Multiple “hits” may be needed to induce an auto-immune response. Age in itself could induce changes in protein degradation. Catecholamines may be involved: Carolina Cebrian and colleagues have shown that MHC-1 expression makes catecholaminergic neurons susceptible to degeneration mediated by T cells.

It is possible that an interaction between DA and alpha-synuclein leads to misfolding. We need a longitudinal study to chart T cell changes in individuals with time. High calcium levels could also contribute. But how such disparate factors might link together in a pathogenic chain of events is speculative.

Might we eventually genotype patients to see which HLA alleles are present?

Immune system biomarkers?

Auto-immunity may explain at least in part idiopathic PD, and perhaps the spread of pathology from periphery to the CNS. The hypothesis certainly feeds into speculation about a possible enteric origin of the disease. T cells are present in the gut; and they can move to the brain, where they are capable of replication.

Features of the immune system may also provide a means of screening patients. The presence of a particular MHC allele may not necessarily mean the presence of activated T cells but could suggest the possibility of PD in the future. 

The auto-immune hypothesis may also lead us to consider new approaches to therapy. Is there potential in an approach involving vaccines, for example? Perhaps we should be looking more carefully at other auto-immune diseases, notably MS, for parallels -- though the type of T-cell involved is different.

Milestones in understanding immune involvement


In Paris, Charles Foix et al report that the substantia nigra of PD patients contains activated microglia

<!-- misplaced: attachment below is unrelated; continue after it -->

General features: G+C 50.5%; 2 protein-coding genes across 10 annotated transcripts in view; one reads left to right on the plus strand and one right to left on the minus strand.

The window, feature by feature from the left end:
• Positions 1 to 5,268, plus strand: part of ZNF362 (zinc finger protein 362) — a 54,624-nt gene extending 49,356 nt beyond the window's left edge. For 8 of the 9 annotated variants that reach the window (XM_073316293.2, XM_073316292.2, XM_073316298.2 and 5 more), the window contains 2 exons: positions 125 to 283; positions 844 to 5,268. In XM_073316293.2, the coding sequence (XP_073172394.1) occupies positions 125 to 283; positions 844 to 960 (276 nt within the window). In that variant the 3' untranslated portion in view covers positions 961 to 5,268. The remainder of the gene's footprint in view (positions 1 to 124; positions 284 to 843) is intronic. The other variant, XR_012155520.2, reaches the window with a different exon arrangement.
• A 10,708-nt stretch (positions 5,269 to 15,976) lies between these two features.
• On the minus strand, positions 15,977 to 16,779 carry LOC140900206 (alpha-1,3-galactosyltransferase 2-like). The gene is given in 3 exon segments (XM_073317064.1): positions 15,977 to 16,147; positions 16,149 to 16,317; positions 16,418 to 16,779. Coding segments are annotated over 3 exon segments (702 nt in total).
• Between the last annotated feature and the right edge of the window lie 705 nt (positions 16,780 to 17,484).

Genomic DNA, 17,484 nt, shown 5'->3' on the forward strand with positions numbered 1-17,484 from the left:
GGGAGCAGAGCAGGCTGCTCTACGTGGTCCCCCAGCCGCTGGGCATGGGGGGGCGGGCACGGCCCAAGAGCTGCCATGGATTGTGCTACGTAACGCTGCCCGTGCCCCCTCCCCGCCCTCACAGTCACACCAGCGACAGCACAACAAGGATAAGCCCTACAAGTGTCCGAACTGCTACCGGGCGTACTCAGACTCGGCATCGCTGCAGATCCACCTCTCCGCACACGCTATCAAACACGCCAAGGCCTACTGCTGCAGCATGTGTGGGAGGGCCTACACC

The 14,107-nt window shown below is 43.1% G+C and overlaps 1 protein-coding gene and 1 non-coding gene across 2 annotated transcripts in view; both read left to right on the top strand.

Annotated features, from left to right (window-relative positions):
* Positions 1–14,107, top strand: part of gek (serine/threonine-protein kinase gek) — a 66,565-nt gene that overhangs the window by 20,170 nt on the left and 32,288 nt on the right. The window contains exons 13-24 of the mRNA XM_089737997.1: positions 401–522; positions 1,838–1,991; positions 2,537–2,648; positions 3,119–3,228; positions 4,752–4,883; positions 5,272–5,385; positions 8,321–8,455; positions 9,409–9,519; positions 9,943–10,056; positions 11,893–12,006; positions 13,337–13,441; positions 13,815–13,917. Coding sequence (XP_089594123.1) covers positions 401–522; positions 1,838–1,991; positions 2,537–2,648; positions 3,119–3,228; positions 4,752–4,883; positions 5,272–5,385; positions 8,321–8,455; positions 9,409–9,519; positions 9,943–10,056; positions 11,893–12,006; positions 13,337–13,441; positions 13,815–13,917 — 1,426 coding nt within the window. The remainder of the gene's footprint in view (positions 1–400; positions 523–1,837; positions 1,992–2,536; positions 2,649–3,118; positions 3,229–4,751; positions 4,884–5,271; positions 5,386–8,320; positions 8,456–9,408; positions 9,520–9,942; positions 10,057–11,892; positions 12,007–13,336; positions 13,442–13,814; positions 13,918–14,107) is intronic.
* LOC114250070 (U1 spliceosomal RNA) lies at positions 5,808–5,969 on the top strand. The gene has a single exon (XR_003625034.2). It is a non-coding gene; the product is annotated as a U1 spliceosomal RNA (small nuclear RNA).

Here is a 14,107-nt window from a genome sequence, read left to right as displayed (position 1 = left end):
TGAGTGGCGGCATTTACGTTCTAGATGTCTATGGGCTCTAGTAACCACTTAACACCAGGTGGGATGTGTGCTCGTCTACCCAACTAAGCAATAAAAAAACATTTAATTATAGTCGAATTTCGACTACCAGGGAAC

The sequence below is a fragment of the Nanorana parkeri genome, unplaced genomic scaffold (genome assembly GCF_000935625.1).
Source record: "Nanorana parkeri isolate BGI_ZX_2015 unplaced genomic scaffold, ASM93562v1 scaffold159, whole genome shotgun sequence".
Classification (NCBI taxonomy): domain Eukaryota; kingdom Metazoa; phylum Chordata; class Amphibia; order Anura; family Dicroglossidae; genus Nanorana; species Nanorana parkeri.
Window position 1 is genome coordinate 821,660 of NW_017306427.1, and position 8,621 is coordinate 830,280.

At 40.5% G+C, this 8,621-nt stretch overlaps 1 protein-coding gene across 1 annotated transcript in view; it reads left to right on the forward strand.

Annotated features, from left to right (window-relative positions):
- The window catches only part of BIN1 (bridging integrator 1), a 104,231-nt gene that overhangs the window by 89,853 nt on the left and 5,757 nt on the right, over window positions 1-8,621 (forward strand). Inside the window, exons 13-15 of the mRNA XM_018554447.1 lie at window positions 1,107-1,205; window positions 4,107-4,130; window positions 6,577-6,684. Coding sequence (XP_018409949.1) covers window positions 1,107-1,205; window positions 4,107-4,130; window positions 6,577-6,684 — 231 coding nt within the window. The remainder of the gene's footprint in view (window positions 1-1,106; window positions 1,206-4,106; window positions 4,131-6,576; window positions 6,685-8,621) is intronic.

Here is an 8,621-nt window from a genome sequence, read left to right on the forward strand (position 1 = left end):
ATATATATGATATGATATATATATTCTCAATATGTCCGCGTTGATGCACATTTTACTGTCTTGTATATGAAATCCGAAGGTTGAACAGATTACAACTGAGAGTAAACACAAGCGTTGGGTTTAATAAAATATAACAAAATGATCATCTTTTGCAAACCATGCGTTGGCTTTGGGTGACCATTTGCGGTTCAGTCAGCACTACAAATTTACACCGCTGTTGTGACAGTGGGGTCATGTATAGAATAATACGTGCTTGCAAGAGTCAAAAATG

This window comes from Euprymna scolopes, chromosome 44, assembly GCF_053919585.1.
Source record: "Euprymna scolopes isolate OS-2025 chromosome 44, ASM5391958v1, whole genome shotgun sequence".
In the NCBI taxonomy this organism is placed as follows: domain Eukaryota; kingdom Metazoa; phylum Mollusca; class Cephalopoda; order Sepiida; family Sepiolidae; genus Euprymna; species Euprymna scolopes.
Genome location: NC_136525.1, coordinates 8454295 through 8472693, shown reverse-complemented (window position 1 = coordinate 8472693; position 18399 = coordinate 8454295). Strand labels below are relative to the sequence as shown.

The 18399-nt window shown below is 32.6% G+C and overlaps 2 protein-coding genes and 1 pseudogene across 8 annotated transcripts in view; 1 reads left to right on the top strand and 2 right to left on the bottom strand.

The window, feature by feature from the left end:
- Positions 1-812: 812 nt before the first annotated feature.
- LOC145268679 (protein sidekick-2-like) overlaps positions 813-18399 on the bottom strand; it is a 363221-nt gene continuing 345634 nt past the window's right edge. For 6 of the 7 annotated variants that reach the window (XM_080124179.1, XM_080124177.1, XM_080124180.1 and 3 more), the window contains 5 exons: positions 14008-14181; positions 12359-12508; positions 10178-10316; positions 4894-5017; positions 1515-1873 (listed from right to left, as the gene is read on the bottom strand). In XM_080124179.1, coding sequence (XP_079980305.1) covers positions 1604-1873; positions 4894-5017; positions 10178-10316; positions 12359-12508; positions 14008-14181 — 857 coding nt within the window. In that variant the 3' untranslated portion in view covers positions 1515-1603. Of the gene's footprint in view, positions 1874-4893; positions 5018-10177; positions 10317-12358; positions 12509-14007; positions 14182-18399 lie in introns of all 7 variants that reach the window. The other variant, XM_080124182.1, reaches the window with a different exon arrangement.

In the MPTP mouse model of PD, Vanessa Brochard et al describe infiltration into the brain of CD4+ and CD8+ lymphocytes and suggest the adaptive arm of the immune system may be a target for therapy


William Wissemann, from New York, and colleagues report that PD is associated with structural and regulatory variants in the HLA region encoding major histocompatibility complex (MHC) proteins and hence the immune system


Ashley Harms and colleagues including David Standaert show that the death of substantia nigra cells in a rodent model involving alpha-synuclein requires the presence of MHC II


Carolina Cebrian and colleagues from Columbia University provide evidence that catecholaminergic neurons in the human substantia nigra express MHC I and that this expression makes them susceptible to degeneration mediated by T cells

Country selection
We are registering that you are located in Brazil - if that's correct then please continue to Progress in Mind Brazil
You are leaving Progress in Mind
Please confirm your email
We have just sent you an email, with a confirmation link.
Before you can gain full access - you need to confirm your email.
The information on this site is exclusively intented for health care professionals.
All the information included in the Website is related to products of the local market and, therefore, directed to health professionals legally authorized to prescribe or dispense medications with professional practice. The technical information of the drugs is provided merely informative, being the responsibility of the professionals authorized to prescribe drugs and decide, in each concrete case, the most appropriate treatment to the needs of the patient.
Register for access to Progress in Mind in your country